BioMachine Design Challenge

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Artist: The biomimicry curriculum methodology is derived from and in consultation with Ana MacArthur. Visit the artist website to learn more www.anamacarthur.com

Topic: Biodiversity loss and pollinator decline.

Overview: The BIO-MACHINE: Pollinator-inspired design challenge asks you to submit a drawing/design that is informed by the research and experiments explored through the BioSTEAM Project: Pollinator Concentrator. Design an imaginative BIO-MACHINE inspired by one or more of the six pollinators, to explore the topic of biodiversity loss and pollinator decline and how it is important to our community, our food security and the health of our planet.

What is a BIO-MACHINE?

For the BioSTEAM Design Challenge we are using the term BioMachine to describe an invention that incorporates, synthesizes or is inspired by biological materials or systems in the design. The final design can be an object, a new system or an interface between species. It performs a task or combination of tasks to solve a problem that helps us live in balance with nature or directly protects nature and biodiversity.

Let your imaginations fly to create an original and creative BIOMACHINE design; an expression of what has inspired you and what you learned. We encourage what may seem like wildly impossible futuristic solutions, as well as innovative and practical designs. The final design should be an artistic expression yet clearly demonstrating that careful thought has been given to its sustainable materials, ecological impact, benefit to community and planet, and sensitivity to the biocultural diversity of the community it serves.

Why pollinator-inspired design?

Pollinator species diversity provides an incredible resource to learn from. The interspecies art installation, Pollinator Concentrator, highlights six species of pollinators local to Rio Fernando Park or in reference to global species in peril. Pollinator species as a group represent interesting biological strategies that scientists, artists and engineers are mimicking to design new technologies. The BioSTEAM Design Challenge is an opportunity to learn from nature and to cultivate the agency to innovate the art, culture and technologies for a resilient future.

    • What pollinator inspired bio-machine can you invent that uses existing and future technologies in a way that is in balance with nature and can protect biodiversity?
    • What are the ecological impacts of the materials you have chosen? How does your machine get power? How does it process waste?
    • How can pollinator adaptations and processes inspire new tools and creative application to real world challenges?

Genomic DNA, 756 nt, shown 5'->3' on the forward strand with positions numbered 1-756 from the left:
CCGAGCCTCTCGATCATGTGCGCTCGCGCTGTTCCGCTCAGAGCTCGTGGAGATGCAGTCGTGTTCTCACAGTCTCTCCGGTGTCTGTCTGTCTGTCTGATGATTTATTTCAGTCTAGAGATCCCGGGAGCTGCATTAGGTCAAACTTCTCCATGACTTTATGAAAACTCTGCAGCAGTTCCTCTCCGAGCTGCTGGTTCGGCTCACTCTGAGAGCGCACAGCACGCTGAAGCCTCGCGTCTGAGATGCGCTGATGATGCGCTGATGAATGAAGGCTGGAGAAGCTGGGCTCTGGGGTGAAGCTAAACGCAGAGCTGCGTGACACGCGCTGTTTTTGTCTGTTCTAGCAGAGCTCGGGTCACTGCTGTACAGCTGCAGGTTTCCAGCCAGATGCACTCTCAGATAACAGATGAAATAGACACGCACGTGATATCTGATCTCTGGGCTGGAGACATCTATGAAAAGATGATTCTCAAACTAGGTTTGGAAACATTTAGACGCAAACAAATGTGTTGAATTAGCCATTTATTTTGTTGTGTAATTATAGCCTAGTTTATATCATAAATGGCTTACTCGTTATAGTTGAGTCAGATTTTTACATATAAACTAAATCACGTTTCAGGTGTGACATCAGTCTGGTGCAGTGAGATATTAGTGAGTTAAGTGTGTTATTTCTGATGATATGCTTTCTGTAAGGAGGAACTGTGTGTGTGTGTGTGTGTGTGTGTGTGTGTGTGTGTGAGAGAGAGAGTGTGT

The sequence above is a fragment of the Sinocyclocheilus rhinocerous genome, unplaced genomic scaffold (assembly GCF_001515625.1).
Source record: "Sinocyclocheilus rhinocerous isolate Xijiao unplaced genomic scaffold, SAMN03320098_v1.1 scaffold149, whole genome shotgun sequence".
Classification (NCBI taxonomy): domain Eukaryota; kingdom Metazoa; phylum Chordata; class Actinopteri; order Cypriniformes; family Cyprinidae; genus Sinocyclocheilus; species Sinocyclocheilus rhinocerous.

What are some examples of a BIOMACHINE?

Inventions can take many forms: A bio-machine interface for the human body inspired by bats with invisible sensors that light up to detect and block airborne viruses.; A bio-machine sensor inspired by butterfly cocoons, that emerges from the soil after consuming all the unnatural chemicals.; A swarm of naoscale drones inspired by moths that emit signals that ward off pests contributing to crop devastation.

Teachers: Explore the Pollinator Concentrator project page. Use the tools and resources to create a lesson plan or classroom project around the topic of biodiversity loss and pollinator decline. The Teacher Tools page provides lesson guides, resources to get you started. The design challenge is the last stage of the project where students create a culminating drawing/design inspired by the pollinators they have been studying to inform their design. The final designs are shared at through a school event but can also be submitted to us. Winning entries will be included on our website gallery.

Students: If you are ready to get started here are the basic steps:

1. Jump right to the BioSTEAM Design Tool which takes you through the stages to explore, research, experiment, connect and design your BIOMACHINE design.

2. Choose one or more pollinators from the list of 6 pollinators to inform your design.

3. Decide on an idea for your BIOMACHINE design.

4. Research the science/technology that will support your design.

5. Choose the materials and processes that you imagine for your design.

6. Write a design statement that describes your BIOMACHINE: How it works, how it addresses the topic of Biodiversity loss/pollinator decline, what is the research-based science/technology behind the work, how it helps people/community/planet, how you designed it sustainably for and with nature.

7. Create your final BIOMACHINE design in whatever medium you like. The final should be a two dimensional image with a clear and defined representation of your BIOMACHINE against a white background.

8. Submit your design statement as a one page PDF and the final design as a JPG: